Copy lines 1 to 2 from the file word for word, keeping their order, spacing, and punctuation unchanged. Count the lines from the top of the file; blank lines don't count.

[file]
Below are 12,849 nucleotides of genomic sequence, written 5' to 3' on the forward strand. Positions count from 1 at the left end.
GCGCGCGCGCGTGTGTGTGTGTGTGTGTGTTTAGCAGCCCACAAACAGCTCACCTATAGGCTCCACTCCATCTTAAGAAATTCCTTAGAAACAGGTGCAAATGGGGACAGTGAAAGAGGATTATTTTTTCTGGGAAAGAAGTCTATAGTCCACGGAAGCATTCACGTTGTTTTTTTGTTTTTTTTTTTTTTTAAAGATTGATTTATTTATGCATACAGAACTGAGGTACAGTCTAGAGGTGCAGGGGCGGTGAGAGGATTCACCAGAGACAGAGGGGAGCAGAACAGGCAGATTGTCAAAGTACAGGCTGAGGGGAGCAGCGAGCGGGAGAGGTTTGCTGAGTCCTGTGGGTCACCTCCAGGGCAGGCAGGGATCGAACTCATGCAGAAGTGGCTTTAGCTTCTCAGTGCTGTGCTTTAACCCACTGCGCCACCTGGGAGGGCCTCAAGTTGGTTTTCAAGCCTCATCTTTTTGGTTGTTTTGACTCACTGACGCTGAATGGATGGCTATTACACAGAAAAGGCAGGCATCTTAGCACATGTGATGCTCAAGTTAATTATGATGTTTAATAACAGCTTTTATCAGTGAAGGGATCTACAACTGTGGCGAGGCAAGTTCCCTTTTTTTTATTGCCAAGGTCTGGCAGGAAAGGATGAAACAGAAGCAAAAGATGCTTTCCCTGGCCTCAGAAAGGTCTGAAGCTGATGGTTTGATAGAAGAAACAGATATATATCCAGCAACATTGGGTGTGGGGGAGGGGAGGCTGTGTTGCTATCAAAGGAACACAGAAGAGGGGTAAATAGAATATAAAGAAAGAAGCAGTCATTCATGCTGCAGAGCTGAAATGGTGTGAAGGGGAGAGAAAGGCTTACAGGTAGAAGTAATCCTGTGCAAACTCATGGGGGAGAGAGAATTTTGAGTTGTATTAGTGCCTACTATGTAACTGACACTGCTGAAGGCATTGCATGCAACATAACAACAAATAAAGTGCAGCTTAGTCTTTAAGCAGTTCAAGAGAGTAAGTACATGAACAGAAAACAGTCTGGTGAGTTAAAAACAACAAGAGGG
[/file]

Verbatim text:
Below are 12,849 nucleotides of genomic sequence, written 5' to 3' on the forward strand. Positions count from 1 at the left end.
GCGCGCGCGCGTGTGTGTGTGTGTGTGTGTTTAGCAGCCCACAAACAGCTCACCTATAGGCTCCACTCCATCTTAAGAAATTCCTTAGAAACAGGTGCAAATGGGGACAGTGAAAGAGGATTATTTTTTCTGGGAAAGAAGTCTATAGTCCACGGAAGCATTCACGTTGTTTTTTTGTTTTTTTTTTTTTTTAAAGATTGATTTATTTATGCATACAGAACTGAGGTACAGTCTAGAGGTGCAGGGGCGGTGAGAGGATTCACCAGAGACAGAGGGGAGCAGAACAGGCAGATTGTCAAAGTACAGGCTGAGGGGAGCAGCGAGCGGGAGAGGTTTGCTGAGTCCTGTGGGTCACCTCCAGGGCAGGCAGGGATCGAACTCATGCAGAAGTGGCTTTAGCTTCTCAGTGCTGTGCTTTAACCCACTGCGCCACCTGGGAGGGCCTCAAGTTGGTTTTCAAGCCTCATCTTTTTGGTTGTTTTGACTCACTGACGCTGAATGGATGGCTATTACACAGAAAAGGCAGGCATCTTAGCACATGTGATGCTCAAGTTAATTATGATGTTTAATAACAGCTTTTATCAGTGAAGGGATCTACAACTGTGGCGAGGCAAGTTCCCTTTTTTTTATTGCCAAGGTCTGGCAGGAAAGGATGAAACAGAAGCAAAAGATGCTTTCCCTGGCCTCAGAAAGGTCTGAAGCTGATGGTTTGATAGAAGAAACAGATATATATCCAGCAACATTGGGTGTGGGGGAGGGGAGGCTGTGTTGCTATCAAAGGAACACAGAAGAGGGGTAAATAGAATATAAAGAAAGAAGCAGTCATTCATGCTGCAGAGCTGAAATGGTGTGAAGGGGAGAGAAAGGCTTACAGGTAGAAGTAATCCTGTGCAAACTCATGGGGGAGAGAGAATTTTGAGTTGTATTAGTGCCTACTATGTAACTGACACTGCTGAAGGCATTGCATGCAACATAACAACAAATAAAGTGCAGCTTAGTCTTTAAGCAGTTCAAGAGAGTAAGTACATGAACAGAAAACAGTCTGGTGAGTTAAAAACAACAAGAGGG